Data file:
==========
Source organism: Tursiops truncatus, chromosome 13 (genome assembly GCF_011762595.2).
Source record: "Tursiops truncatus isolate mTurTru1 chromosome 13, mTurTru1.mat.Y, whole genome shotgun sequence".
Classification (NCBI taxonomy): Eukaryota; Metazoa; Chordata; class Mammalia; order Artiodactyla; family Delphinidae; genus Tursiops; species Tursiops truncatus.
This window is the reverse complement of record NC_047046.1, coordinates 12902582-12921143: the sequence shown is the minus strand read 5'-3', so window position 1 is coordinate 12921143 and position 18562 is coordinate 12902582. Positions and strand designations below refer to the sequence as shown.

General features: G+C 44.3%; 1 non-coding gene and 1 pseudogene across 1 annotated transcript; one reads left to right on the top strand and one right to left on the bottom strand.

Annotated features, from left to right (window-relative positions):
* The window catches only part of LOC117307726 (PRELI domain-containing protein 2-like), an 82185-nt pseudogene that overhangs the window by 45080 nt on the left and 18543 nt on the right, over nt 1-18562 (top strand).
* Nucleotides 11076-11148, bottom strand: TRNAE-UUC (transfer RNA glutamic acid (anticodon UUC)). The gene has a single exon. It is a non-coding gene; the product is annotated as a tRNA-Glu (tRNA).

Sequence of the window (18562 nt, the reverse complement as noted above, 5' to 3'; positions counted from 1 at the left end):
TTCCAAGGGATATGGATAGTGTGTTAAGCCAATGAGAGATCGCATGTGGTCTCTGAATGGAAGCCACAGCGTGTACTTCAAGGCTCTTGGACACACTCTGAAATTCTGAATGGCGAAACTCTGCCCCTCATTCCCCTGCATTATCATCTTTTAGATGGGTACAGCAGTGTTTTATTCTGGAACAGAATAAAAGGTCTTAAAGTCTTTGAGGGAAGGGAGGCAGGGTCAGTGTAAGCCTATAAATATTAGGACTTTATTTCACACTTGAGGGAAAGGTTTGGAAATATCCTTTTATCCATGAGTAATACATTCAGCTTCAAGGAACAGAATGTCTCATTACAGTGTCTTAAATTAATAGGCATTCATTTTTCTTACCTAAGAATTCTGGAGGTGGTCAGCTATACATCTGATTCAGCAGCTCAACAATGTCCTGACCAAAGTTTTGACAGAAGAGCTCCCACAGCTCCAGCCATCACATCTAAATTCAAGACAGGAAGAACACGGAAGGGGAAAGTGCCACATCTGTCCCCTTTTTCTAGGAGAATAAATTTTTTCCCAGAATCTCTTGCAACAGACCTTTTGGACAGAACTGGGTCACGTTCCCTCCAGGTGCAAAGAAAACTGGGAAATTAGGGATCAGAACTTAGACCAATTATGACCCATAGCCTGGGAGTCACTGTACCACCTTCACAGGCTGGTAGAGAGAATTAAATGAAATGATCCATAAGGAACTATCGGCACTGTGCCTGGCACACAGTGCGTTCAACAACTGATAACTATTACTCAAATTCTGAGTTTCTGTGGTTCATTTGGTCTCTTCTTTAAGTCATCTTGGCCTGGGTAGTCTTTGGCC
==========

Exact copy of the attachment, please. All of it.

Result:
Source organism: Tursiops truncatus, chromosome 13 (genome assembly GCF_011762595.2).
Source record: "Tursiops truncatus isolate mTurTru1 chromosome 13, mTurTru1.mat.Y, whole genome shotgun sequence".
Classification (NCBI taxonomy): Eukaryota; Metazoa; Chordata; class Mammalia; order Artiodactyla; family Delphinidae; genus Tursiops; species Tursiops truncatus.
This window is the reverse complement of record NC_047046.1, coordinates 12902582-12921143: the sequence shown is the minus strand read 5'-3', so window position 1 is coordinate 12921143 and position 18562 is coordinate 12902582. Positions and strand designations below refer to the sequence as shown.

General features: G+C 44.3%; 1 non-coding gene and 1 pseudogene across 1 annotated transcript; one reads left to right on the top strand and one right to left on the bottom strand.

Annotated features, from left to right (window-relative positions):
* The window catches only part of LOC117307726 (PRELI domain-containing protein 2-like), an 82185-nt pseudogene that overhangs the window by 45080 nt on the left and 18543 nt on the right, over nt 1-18562 (top strand).
* Nucleotides 11076-11148, bottom strand: TRNAE-UUC (transfer RNA glutamic acid (anticodon UUC)). The gene has a single exon. It is a non-coding gene; the product is annotated as a tRNA-Glu (tRNA).

Sequence of the window (18562 nt, the reverse complement as noted above, 5' to 3'; positions counted from 1 at the left end):
TTCCAAGGGATATGGATAGTGTGTTAAGCCAATGAGAGATCGCATGTGGTCTCTGAATGGAAGCCACAGCGTGTACTTCAAGGCTCTTGGACACACTCTGAAATTCTGAATGGCGAAACTCTGCCCCTCATTCCCCTGCATTATCATCTTTTAGATGGGTACAGCAGTGTTTTATTCTGGAACAGAATAAAAGGTCTTAAAGTCTTTGAGGGAAGGGAGGCAGGGTCAGTGTAAGCCTATAAATATTAGGACTTTATTTCACACTTGAGGGAAAGGTTTGGAAATATCCTTTTATCCATGAGTAATACATTCAGCTTCAAGGAACAGAATGTCTCATTACAGTGTCTTAAATTAATAGGCATTCATTTTTCTTACCTAAGAATTCTGGAGGTGGTCAGCTATACATCTGATTCAGCAGCTCAACAATGTCCTGACCAAAGTTTTGACAGAAGAGCTCCCACAGCTCCAGCCATCACATCTAAATTCAAGACAGGAAGAACACGGAAGGGGAAAGTGCCACATCTGTCCCCTTTTTCTAGGAGAATAAATTTTTTCCCAGAATCTCTTGCAACAGACCTTTTGGACAGAACTGGGTCACGTTCCCTCCAGGTGCAAAGAAAACTGGGAAATTAGGGATCAGAACTTAGACCAATTATGACCCATAGCCTGGGAGTCACTGTACCACCTTCACAGGCTGGTAGAGAGAATTAAATGAAATGATCCATAAGGAACTATCGGCACTGTGCCTGGCACACAGTGCGTTCAACAACTGATAACTATTACTCAAATTCTGAGTTTCTGTGGTTCATTTGGTCTCTTCTTTAAGTCATCTTGGCCTGGGTAGTCTTTGGCC